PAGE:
Living in the shadows of Irish society.

The Knockalisheen Direct Provision Centre

This is a typical day in the life of an asylum seeker in Knockalisheen Accommodation Centre (Direct Provision). The first thing is a trip to communal bathrooms to brush teeth and shower before breakfast which will be served in the canteen between 08h00-10h00. The condition of the bathroom will depend on the type of a block it is in. Single men’s blocks are usually filthy.

 

I still remember the smell of C Block in the Balseskin Reception Centre. One day I woke up in Knockalisheen and went to the bathroom to brush my teeth. The basin had blood on it. Then on a different day it had mucus all over. In both days I lost my appetite. How nice it would be to have a bathroom that I didn’t have to share with strangers, and one that met my personal hygiene standards.

 

Then after breakfast, the first bus will leave the centre for town. It will only stay in the city centre for 15 minutes. If you are keen on getting back with same bus, it would be wise to know exactly what it is you want to buy and where in the store it is located. Avoid long queues or else you’ll spend 3 hours waiting in town for the next bus to the centre. This is the wait you’ll have to endure every Thursday after cashing your €21.60 cheque in the post office.

 

The bus will stop in front of Arthur’s Quay. Locals have no idea where the bus is from. Sometimes they ask thinking it is part of the public transport network. The driver usually tells them it’s a privately hired bus. Then there is the look on their faces when a lot of brown people start getting off the bus.   They look on with curiosity.

Everyone in the post office who isn’t used to seeing that many black people in one room in Ireland looks around wondering what’s up? Then staff take your cheque, look at your PPS card, then look at you before they give you the €21.60. The post office staff may be the only ones who know that you are in the post office to claim your Direct Provision allowance.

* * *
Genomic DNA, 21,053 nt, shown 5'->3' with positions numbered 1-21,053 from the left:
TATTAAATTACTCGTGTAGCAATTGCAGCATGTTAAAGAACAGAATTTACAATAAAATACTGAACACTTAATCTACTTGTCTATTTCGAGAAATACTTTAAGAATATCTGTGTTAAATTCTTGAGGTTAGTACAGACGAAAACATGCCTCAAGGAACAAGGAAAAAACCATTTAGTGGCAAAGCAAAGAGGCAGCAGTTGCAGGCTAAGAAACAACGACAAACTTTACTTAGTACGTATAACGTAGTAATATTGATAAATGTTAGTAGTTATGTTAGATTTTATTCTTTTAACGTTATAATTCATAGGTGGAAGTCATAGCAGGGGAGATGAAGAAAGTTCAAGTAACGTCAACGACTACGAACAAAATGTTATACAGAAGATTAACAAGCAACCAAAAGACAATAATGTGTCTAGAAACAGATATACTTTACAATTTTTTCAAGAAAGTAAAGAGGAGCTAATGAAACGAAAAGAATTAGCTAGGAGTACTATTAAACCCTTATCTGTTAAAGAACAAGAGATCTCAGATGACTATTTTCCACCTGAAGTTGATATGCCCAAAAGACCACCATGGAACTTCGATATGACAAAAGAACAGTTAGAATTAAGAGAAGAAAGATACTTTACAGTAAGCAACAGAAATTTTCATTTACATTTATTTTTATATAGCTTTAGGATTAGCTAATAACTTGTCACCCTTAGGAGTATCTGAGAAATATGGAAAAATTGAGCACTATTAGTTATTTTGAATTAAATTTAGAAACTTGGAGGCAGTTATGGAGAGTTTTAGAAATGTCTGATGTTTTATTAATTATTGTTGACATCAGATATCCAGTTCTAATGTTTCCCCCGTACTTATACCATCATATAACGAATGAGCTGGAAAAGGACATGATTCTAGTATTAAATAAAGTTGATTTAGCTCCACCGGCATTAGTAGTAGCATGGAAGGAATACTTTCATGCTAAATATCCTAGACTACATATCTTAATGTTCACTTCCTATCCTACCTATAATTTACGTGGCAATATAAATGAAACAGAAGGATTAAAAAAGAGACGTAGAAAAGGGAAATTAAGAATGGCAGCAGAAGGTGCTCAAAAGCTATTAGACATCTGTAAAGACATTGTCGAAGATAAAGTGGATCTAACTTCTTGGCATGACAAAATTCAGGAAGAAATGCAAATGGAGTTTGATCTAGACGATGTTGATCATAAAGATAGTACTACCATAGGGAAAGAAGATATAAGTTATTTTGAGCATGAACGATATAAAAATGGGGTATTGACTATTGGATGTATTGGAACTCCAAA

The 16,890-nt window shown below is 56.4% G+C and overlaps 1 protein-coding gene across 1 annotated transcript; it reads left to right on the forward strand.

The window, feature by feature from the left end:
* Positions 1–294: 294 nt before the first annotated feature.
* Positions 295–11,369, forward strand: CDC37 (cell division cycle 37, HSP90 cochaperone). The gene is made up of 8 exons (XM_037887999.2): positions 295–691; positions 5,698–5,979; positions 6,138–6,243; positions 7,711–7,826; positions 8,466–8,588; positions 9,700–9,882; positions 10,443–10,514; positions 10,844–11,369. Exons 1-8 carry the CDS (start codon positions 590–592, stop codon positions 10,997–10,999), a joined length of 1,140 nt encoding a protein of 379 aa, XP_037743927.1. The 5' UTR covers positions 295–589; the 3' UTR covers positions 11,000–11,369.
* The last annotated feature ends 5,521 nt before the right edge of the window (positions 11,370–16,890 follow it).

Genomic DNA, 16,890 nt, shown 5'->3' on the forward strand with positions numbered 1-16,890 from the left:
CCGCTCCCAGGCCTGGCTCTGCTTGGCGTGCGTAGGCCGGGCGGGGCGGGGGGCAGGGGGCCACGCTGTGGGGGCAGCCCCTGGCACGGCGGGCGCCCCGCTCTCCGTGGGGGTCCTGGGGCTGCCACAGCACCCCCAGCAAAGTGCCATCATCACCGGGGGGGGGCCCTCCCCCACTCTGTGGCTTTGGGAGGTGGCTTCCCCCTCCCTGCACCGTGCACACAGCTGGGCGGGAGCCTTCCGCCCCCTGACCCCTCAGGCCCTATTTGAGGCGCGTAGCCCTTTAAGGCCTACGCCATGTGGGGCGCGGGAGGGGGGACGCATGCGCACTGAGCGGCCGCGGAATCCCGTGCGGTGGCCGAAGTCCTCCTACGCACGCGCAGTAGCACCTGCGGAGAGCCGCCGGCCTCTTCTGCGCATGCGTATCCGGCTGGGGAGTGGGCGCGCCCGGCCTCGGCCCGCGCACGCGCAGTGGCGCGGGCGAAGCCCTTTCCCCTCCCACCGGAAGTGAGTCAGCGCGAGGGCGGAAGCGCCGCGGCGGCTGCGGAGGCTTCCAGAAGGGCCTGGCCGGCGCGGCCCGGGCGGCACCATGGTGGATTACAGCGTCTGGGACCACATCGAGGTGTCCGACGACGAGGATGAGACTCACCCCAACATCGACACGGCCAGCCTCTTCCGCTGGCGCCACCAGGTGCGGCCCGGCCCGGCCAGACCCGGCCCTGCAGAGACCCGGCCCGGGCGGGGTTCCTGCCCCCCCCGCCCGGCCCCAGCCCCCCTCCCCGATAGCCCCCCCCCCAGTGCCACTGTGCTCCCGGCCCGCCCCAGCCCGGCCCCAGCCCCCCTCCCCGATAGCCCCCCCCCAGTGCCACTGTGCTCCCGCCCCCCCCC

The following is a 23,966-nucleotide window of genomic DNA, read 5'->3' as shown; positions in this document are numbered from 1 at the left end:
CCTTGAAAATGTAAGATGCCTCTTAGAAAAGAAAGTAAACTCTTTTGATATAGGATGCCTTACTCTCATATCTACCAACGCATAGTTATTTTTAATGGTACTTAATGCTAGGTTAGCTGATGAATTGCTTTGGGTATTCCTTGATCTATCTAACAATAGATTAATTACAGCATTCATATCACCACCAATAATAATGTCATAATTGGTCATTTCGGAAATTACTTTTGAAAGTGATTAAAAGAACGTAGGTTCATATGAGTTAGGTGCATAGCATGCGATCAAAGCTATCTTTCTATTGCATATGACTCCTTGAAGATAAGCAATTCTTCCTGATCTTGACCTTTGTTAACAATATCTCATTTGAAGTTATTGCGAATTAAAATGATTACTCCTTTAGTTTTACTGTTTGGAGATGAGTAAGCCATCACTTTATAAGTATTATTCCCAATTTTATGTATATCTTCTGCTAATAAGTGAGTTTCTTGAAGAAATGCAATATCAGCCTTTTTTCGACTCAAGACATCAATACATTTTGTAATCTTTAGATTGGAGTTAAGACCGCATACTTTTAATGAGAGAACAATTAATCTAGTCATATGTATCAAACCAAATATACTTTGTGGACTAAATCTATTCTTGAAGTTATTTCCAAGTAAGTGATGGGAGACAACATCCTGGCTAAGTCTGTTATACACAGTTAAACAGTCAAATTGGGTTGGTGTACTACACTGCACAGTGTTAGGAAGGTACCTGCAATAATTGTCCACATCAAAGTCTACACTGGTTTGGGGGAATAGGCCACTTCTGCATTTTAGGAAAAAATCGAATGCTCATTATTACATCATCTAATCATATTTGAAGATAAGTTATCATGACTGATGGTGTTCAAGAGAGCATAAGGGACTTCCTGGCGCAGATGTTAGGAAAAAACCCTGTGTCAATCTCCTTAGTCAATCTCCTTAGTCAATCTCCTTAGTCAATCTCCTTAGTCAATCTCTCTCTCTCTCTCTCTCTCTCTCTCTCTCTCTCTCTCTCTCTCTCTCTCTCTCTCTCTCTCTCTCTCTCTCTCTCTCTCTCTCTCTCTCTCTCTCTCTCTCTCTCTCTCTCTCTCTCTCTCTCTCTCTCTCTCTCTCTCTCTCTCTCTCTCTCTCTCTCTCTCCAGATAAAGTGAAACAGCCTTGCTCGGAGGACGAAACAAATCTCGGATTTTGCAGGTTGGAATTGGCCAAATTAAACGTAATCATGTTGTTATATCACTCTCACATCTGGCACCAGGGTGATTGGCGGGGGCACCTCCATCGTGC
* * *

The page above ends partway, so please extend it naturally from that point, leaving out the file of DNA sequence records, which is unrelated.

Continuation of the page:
Then you might go to language classes if you need help with English. Study the few FETAC courses that were available to all international protection applicants. Other than that, unless you are working illegally, your day is done. Go back to the centre. Play football if you fancy, then go get your meal at appropriate time and sleep. You may have to repeat this routine every day for several years. And each day you are reminded of the freedoms you don’t have. Because you see staff in the centre reporting for duty and wish it was you reporting for duty. But you can’t work, and as such, your social life is restricted, and you live your life in the shadows of Irish society.

 

Bulelani Mfaco is a gay asylum seeker who fled South Africa because of targeted violence against the LGBT+ community. 

You can follow/support/contact MASI and their campaign for the #RightToWork via Facebook and Twitter @masi_asylum.

 

This article is from the Focus newspaper issue 103, which you can read in full here

 

 

 

Further reading:

Hunger strike at Knockalisheen asylum centre ends after talks (2015)

https://www.limerickleader.ie/news/local-news/198585/Hunger-strike-at-Knockalisheen-asylum-centre.html

Minister asks for report from Direct Provision centre after asylum seekers ‘denied Christmas celebrations’  (2018)

http://www.thejournal.ie/direct-provision-christmas-limerick-3775567-Dec2017/

No Christmas cheer at asylum centre (2017)

State centre for asylum seekers ‘inappropriate’ for long stay (2009)

https://www.irishtimes.com/news/state-centre-for-asylum-seekers-inappropriate-for-long-stays-1.738653

 

You can find Irish states’ official Reception and Intergration Agency’s (RIA) own reports into Knockalisheen Accommodation Centre here . They stand in contrast to the numerous media reports above about impacts in people forced to live in the direct provision system in the center.